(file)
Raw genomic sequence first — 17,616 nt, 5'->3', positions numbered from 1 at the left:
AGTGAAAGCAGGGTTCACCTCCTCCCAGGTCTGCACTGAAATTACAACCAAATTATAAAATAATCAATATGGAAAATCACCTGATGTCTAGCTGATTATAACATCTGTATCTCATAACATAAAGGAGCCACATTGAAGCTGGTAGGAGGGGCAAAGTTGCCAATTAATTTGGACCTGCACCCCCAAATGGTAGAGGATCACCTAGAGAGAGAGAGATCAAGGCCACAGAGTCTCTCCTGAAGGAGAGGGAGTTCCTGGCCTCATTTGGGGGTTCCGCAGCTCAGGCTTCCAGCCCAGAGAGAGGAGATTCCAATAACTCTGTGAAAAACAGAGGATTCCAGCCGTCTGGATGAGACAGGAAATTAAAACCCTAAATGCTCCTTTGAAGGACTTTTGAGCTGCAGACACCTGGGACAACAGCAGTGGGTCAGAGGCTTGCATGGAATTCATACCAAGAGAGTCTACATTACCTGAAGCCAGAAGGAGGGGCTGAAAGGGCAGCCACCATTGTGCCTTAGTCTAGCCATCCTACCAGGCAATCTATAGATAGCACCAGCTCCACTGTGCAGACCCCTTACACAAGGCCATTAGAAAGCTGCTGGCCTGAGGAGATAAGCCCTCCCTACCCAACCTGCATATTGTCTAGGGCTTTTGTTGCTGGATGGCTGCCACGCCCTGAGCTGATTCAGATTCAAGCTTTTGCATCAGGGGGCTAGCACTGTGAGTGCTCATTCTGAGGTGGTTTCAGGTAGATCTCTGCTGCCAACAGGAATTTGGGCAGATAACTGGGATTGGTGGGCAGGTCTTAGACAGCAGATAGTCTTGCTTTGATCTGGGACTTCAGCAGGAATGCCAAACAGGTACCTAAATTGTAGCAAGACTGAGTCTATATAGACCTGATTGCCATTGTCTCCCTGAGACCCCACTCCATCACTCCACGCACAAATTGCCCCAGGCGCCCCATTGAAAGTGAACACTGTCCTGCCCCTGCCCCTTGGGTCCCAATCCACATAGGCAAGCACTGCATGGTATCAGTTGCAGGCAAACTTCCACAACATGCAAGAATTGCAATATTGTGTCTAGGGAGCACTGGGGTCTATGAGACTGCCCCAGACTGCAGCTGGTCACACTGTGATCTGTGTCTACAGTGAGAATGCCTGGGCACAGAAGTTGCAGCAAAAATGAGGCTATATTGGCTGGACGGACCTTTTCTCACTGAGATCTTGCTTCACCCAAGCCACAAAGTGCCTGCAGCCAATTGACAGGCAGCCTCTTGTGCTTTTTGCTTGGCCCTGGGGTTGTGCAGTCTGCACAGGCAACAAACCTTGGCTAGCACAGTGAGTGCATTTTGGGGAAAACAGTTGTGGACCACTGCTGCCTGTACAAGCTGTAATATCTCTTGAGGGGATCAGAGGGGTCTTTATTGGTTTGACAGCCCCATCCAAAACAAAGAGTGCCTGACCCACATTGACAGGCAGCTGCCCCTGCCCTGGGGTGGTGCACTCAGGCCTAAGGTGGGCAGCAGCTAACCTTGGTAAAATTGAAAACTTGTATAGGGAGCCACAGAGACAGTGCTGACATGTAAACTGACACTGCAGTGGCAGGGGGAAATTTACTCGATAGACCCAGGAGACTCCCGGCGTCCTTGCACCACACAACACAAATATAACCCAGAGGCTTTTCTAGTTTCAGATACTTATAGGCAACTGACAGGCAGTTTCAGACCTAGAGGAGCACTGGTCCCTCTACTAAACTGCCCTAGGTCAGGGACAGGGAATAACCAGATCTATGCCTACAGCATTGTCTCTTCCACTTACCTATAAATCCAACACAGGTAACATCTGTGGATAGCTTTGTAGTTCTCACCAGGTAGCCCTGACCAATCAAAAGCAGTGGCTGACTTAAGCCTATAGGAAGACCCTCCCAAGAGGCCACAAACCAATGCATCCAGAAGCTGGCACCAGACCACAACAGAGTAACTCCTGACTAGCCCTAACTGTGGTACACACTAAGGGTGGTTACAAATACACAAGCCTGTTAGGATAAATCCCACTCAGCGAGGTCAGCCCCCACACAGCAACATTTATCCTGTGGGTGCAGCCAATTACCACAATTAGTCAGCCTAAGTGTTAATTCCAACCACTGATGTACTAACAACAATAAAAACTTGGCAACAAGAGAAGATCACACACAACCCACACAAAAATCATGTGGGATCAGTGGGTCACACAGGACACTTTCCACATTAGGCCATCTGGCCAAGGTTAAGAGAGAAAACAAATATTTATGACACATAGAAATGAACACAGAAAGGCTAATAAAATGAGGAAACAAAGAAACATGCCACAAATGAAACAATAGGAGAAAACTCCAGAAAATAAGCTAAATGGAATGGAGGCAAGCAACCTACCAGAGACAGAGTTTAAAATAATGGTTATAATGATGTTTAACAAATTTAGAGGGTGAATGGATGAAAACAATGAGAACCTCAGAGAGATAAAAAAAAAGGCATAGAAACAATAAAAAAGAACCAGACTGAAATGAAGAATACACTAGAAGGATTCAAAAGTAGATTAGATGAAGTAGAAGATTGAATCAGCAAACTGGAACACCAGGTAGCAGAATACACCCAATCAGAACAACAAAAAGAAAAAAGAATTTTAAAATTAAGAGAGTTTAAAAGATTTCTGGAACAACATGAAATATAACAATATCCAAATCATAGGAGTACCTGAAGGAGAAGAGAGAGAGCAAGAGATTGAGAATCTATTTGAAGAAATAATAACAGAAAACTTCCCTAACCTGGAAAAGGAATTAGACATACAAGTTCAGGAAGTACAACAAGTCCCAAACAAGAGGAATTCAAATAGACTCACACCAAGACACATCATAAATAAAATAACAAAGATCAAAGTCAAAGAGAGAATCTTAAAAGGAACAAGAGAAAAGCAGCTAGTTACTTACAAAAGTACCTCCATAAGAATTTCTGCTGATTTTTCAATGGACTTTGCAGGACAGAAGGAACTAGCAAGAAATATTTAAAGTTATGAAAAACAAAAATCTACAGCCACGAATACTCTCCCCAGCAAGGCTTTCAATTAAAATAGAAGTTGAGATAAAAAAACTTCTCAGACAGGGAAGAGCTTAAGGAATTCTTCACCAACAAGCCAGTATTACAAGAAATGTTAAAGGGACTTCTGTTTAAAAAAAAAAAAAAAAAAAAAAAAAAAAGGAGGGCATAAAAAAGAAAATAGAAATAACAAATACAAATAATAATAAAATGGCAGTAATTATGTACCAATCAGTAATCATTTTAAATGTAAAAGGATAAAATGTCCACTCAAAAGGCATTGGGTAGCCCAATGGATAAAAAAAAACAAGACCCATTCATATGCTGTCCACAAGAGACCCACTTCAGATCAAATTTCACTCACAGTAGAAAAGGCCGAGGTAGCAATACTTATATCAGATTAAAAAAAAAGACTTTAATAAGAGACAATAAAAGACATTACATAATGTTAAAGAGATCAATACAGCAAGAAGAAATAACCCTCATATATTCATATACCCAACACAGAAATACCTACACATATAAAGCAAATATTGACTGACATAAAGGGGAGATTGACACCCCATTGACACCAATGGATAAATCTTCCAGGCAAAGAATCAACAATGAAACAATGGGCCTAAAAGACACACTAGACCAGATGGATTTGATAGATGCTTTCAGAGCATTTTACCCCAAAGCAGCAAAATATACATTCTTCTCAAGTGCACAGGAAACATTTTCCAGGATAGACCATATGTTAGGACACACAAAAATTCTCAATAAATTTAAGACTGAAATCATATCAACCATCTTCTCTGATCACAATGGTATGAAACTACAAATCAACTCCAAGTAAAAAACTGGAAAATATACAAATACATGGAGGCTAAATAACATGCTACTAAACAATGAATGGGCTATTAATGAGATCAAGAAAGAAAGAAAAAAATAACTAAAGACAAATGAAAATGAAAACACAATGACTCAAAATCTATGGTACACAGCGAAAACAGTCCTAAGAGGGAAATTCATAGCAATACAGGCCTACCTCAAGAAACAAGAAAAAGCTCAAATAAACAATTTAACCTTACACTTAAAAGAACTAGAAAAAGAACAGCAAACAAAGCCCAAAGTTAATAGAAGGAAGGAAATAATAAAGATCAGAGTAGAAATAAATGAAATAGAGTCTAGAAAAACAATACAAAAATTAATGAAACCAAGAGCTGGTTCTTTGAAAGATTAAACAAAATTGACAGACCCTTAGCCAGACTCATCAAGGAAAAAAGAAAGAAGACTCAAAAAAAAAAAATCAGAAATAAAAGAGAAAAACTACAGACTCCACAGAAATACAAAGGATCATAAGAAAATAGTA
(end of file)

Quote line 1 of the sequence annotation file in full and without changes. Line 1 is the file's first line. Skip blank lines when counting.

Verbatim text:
Raw genomic sequence first — 17,616 nt, 5'->3', positions numbered from 1 at the left: